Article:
Pennsylvania has nine casinos applying for interactive gaming licenses
Online Poker Report

PA Online Poker And Gambling Ready For Takeoff: Nine PA Casinos Apply For Full Licenses

Ready for takeoff

Only three Pennsylvania licensed casinos had officially petitioned for online gaming licenses by the end of Sunday, but at the last minute, six more managed to get their applications to the Pennsylvania Gaming Control Board (PGCB).

The full list of applicants is:

  • Parx
  • Stadium Casino
  • Mount Airy
  • Sands Bethlehem
  • Hollywood Casino
  • Valley Forge
  • Harrah’s Philadelphia
  • Rivers Casino
  • Sugarhouse Casino

All nine casinos are paying the full $10 million license fee which entitles them to offer:

  • A peer-to-peer online gaming license (online poker)
  • A license to offer online slot machines
  • A license to offer online table games

The four casinos which have not applied are the Mohegan Sun, Lady Luck Casino Nemacolin, Meadows Casino and Presque Isle Downs. They may still apply for licenses, but after missing this deadline each license element will cost $4 million.

The hypocrisy of Sheldon Adelson

The most interesting name on the list is that of Sands Bethlehem, owned by billionaire Sheldon Adelson. He has invested millions in lobbying against online gambling and attempting to get Congress to ban online gambling.

To be fair, the application is not entirely his decision. He has a $1.3 billion deal with the Poarch Band of Creek Indians which requires him to pursue an interactive license application in good faith.

“Sands submits this petition in the interest of Wind Creek so that, if approved, and after Wind Creek acquires the purchased interests, Sands can conduct interactive gaming in the Commonwealth of Pennsylvania.”

Who is partnered with whom and will they launch online poker?

  • First applicant Parx is partnered by GAN, not known for its poker software but capable of offering a product if Parx feels it can compete.
  • Mount Airy is partners with 888 and probably PokerStars too.
  • Stadium Casino hasn’t even got a fully built casino, so its plans may still be up in the air. Industry rumor suggests that it may partner with GAN.
  • Harrah’s Philadelphia is owned by Caesars which is partnered with 888 in New Jersey. It’s a safe assumption that that relationship will continue in Pennsylvania.
  • Sands Bethlehem will run any interactive gaming through its deal with the Poarch Band of Creek Indians. No poker client partner has been mentioned.
  • Rivers Casino is owned by Rush Street Gaming which has its own online gambling platform.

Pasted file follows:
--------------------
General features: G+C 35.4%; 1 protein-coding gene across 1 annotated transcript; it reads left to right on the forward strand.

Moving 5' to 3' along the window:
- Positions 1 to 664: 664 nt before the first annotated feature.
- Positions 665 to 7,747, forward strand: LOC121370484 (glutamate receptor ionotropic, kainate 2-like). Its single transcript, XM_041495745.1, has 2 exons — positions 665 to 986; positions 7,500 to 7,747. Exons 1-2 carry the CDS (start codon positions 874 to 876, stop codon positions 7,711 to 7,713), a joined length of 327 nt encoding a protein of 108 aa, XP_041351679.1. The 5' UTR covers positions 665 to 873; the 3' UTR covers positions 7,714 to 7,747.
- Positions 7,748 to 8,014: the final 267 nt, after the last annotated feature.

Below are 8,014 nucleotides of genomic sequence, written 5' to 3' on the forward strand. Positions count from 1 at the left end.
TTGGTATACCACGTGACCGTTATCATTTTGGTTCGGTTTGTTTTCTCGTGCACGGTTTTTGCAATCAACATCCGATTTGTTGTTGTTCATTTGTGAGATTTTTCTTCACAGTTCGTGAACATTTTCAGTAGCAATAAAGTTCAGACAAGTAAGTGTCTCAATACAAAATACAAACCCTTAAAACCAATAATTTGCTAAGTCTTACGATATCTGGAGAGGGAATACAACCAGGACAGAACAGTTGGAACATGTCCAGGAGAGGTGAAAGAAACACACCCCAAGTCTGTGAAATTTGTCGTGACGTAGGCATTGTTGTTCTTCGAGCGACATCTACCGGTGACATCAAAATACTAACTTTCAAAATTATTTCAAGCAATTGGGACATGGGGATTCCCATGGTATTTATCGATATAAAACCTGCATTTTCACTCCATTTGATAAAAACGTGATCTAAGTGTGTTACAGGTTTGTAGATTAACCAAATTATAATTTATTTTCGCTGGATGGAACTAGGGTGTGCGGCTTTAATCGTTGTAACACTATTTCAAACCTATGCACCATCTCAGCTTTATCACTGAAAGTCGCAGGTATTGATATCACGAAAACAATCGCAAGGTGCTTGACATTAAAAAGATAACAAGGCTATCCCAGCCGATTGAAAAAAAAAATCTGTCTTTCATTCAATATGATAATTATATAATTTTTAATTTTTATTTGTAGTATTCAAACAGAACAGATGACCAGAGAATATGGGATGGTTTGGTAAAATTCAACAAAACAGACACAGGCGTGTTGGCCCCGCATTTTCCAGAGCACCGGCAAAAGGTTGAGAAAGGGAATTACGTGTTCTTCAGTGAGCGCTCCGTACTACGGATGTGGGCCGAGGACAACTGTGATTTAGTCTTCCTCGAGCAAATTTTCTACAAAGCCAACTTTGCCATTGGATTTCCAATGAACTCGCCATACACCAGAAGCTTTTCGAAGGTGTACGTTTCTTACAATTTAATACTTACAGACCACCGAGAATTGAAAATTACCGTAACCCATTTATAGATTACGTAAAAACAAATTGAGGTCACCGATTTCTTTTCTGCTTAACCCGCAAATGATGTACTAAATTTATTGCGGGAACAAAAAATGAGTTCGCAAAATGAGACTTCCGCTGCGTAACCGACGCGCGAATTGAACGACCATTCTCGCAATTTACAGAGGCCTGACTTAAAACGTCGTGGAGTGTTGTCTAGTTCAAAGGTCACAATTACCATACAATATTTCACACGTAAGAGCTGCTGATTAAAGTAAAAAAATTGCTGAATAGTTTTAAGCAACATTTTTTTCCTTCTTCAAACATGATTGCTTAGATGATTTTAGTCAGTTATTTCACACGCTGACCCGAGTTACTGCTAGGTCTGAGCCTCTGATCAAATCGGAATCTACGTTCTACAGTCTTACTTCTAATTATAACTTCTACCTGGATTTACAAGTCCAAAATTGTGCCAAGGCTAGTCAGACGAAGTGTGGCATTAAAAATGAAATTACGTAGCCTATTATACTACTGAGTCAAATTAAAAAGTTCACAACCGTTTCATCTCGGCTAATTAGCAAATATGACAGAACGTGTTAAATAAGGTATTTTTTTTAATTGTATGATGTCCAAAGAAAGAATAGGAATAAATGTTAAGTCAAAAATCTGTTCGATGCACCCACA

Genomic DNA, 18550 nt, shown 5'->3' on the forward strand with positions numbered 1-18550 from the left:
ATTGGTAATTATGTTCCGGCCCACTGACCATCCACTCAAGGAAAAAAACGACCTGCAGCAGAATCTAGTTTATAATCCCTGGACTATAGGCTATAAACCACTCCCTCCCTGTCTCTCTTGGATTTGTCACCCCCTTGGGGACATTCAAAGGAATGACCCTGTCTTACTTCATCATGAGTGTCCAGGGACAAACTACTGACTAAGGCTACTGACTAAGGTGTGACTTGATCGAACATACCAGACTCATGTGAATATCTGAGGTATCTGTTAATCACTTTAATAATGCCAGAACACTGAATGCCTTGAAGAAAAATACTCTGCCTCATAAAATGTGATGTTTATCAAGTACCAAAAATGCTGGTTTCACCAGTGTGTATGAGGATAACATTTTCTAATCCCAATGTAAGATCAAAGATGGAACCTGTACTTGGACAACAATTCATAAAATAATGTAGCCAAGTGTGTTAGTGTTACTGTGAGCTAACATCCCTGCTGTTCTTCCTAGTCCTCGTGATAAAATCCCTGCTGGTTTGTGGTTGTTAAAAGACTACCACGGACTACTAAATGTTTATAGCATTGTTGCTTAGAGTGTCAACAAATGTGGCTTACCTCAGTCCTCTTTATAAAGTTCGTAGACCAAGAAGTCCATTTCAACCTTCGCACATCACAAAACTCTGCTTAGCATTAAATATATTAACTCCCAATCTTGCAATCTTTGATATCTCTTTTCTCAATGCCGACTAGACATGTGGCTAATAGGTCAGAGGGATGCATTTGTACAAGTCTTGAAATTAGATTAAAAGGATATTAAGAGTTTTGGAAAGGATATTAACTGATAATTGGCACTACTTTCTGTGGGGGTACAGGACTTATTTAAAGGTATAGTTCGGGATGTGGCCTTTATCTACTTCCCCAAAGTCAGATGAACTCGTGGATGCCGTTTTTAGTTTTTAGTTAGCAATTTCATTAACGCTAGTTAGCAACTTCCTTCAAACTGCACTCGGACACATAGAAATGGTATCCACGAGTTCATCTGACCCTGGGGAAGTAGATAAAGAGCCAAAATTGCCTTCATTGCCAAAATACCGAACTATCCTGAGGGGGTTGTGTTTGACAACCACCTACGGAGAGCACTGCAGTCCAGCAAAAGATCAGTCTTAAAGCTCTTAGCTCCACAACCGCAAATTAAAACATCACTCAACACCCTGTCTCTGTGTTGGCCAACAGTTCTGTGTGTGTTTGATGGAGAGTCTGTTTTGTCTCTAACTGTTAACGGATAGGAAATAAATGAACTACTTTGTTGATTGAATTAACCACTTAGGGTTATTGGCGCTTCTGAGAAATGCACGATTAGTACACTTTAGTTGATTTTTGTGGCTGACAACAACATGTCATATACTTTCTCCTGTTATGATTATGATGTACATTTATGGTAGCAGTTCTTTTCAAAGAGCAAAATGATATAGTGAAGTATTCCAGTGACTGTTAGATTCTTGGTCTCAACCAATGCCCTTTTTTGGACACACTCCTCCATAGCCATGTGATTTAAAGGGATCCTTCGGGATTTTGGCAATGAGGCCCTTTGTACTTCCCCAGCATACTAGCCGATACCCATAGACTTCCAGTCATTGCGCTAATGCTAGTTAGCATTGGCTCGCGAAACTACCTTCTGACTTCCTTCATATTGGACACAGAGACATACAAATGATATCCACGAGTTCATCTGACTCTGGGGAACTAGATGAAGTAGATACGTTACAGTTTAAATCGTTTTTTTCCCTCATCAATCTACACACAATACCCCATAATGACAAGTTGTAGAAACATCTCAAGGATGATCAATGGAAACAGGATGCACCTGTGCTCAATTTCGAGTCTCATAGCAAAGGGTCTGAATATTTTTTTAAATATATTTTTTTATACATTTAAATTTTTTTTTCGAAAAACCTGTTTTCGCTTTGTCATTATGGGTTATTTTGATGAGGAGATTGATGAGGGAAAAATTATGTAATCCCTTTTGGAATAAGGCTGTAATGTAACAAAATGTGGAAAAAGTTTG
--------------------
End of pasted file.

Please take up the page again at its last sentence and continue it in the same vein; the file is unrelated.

• SugarHouse Casino is also a Rush Street property, so will use the parent company’s technology.
  • Penn National is partnered with Scientific Games in a number of jurisdictions, so that relationship should continue.
  • Valley Forge has not officially announced a partner, but it is well-known that it has been in talks with PartyPoker owners GVC.
  • POKER
  • BONUS
  • DETAILS
  • PLAY

The poker market could end up a replica of New Jersey

It’s beginning to look like all the players in New Jersey online poker market, minus Pala Poker, will be involved in Pennsylvania.

All the casinos will be well aware that the early years in New Jersey saw the market shake out into a virtual oligopoly, with PokerStars, WSOP/888 and Borgata/PartyPoker serving almost 100 percent of the market. In other words, the big names in poker won their place in the market and pushed out everybody else.

It would be a surprise if the Pennsylvania online poker market didn’t go the same way as New Jersey. But surprises are not impossible in localized markets where some brand names command customer loyalty out of all proportion to their international brand presence.

This happened in France, where Winamax actually edged ahead of PokerStars to be the most popular online poker room.

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Joss Wood
- A former editor of Poker Industry Pro, Joss Wood is a graduate in English from the University of Birmingham. Joss also holds a master’s degree in Organisational Development from the University of Manchester. His career path has taken him from the British Army, through business and finance to seven years as a successful professional poker player.